Unfortunately, we were unable to attend last night’s Neighborhood Advisory Council, which, in case you were unaware, is a 16-member board established to weigh in on the new Red Wings arena near downtown. About three dozen residents and property owners cast ballots by the 8 p.m. deadline on Wednesday inside the Block at Cass Park, The Detroit News reports. It’s the culmination of a handful of community meetings which began weeks ago. Councilwoman Raquel Castaneda Lopez facilitated the meetings, but emphasized at previous meetings that it’s up to the community to conduct business. According to the News, the 12 candidates selected include: Michael Boettcher, Richard Etue, Jason Gapa, Francis Grunow, Steve Guether, Paul Hughes, Ray Litt, Warner Doyle McBryde, Karen McLeod, Delphia Simmons, Melissa Thomas and Anthony Zander. Joel Landy, a land owner in the area, lost his bid. The City Council appointed four candidates last month. As we reported in this week’s issue, the Neighborhood Advisory Committee was negotiated after Olympia Development of Michigan, Detroit Red Wing’s owner Mike Ilitch’s real estate arm, balked on a proposed community benefits agreement.  The committee is charged with the task of offering input on the arena’s design, parking security and more.

    The post Final members selected for Red Wings arena Neighborhood Advisory Council appeared first on Metro Times Blogs.

  • James McMurtry and The Bottle Rockets coming to the Magic Bag

    The Magic Bag in Ferndale will host James McMurtry and The Bottle Rockets on Thursday, May 28, at 8 p.m. Tickets are $20. A press release reads, “James McMurtry recently signed with the bourgeoning Los Angeles record label Complicated Game. The legendary songwriter will enter the studio later this month to start working on his first album in six years. “I’ve got a new batch of songs, organic and with no added sulfites, aged in oak for several years,” he says. “Francois Moret at Complicated Game seems to like these songs and (producer) C.C. Adcock thinks he can turn them into a record. Good times fixing to roll.” Label head Moret agrees. “In March 2013, when C.C. Adcock told me we were going to see James McMurtry at the Continental Club in Austin, I expected to see a good show,” he says, “but what I saw left me mesmerized! I immediately knew I wanted to sign him. As a European, it is an amazing opportunity to work with one of the most talented American singer-songwriters.” Evidence: McMurtry’s Just Us Kids (2008) and Childish Things (2005). The former earned his highest Billboard 200 chart position in nearly two decades and notched […]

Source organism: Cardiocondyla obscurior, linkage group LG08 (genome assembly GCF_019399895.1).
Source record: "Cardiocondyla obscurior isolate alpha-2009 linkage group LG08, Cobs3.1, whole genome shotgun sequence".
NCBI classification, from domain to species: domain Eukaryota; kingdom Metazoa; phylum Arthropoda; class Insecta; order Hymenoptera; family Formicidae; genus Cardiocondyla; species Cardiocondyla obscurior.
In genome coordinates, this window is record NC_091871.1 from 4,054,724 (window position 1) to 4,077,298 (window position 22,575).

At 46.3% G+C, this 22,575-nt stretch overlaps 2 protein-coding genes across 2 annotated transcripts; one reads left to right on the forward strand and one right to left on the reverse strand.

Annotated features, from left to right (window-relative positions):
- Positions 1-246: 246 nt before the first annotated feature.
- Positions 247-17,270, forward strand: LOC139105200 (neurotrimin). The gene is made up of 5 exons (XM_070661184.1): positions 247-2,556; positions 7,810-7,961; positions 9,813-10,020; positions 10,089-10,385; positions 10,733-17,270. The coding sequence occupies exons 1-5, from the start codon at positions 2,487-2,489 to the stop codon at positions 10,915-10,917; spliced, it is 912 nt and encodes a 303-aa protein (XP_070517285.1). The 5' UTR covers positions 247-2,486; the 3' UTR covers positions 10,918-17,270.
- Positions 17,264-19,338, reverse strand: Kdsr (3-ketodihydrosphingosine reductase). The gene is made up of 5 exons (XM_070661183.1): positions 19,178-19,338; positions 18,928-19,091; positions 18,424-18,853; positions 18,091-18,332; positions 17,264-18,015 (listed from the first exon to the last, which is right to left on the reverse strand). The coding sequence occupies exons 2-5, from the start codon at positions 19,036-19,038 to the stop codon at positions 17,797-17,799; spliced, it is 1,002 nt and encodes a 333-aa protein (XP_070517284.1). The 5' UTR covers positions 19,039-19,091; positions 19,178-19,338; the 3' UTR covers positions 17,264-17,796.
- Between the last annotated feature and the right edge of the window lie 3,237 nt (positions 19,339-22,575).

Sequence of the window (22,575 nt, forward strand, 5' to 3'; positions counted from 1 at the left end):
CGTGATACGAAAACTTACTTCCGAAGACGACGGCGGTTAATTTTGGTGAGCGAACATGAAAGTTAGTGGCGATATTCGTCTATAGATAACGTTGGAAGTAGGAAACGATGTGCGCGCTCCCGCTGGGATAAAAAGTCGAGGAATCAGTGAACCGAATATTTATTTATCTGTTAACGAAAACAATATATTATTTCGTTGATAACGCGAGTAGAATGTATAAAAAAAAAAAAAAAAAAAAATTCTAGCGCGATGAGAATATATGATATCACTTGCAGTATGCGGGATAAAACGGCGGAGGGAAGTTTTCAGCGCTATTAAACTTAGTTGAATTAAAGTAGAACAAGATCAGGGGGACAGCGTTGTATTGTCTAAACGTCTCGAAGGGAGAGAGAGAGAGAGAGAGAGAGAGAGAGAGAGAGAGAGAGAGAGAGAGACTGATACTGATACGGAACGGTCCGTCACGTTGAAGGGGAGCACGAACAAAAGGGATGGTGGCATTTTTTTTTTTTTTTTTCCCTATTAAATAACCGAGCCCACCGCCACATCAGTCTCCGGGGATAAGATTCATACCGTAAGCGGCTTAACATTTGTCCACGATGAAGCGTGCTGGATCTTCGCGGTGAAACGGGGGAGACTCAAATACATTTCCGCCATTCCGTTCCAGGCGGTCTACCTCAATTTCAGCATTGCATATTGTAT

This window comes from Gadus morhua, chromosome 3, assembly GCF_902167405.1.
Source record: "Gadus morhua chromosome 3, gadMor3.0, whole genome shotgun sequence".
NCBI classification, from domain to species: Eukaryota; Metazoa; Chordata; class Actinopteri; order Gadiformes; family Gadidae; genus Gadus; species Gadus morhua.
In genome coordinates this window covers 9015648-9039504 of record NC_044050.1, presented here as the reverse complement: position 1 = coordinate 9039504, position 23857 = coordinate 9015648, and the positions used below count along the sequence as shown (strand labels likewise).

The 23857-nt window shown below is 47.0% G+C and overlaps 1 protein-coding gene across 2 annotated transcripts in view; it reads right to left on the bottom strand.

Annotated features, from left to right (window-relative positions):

The post James McMurtry and The Bottle Rockets coming to the Magic Bag appeared first on Metro Times Blogs.

  • City Slang: Dead Kennedys to have a holiday in Detroit

    The Dead Kennedys, still with local boy Klaus Flouride in the ranks, will play St. Andrew’s Hall on Tuesday, June 24. Alongside Flouride and fellow original members East Bay Ray and DH Peligro, the current lineup includes singer Ron “Skip” Greer, taking the place of Jello Biafra. Downtown Brown will open that show, which starts at 7 p.m., with tickets priced $20-$25. Give Klaus a hero’s hometown welcome. Just over a week before that, strangely enough, Jello Biafra & the Guantanamo School of Medicine will play at the Magic Stick. It’s a weird coincidence, but one that DK fans should be happy to embrace. That show starts at 8 p.m. and tickets are $17-$19. Local hardcore vets Negative Approach play before Jello, with the Crashdollz opening the show. Follow @City_Slang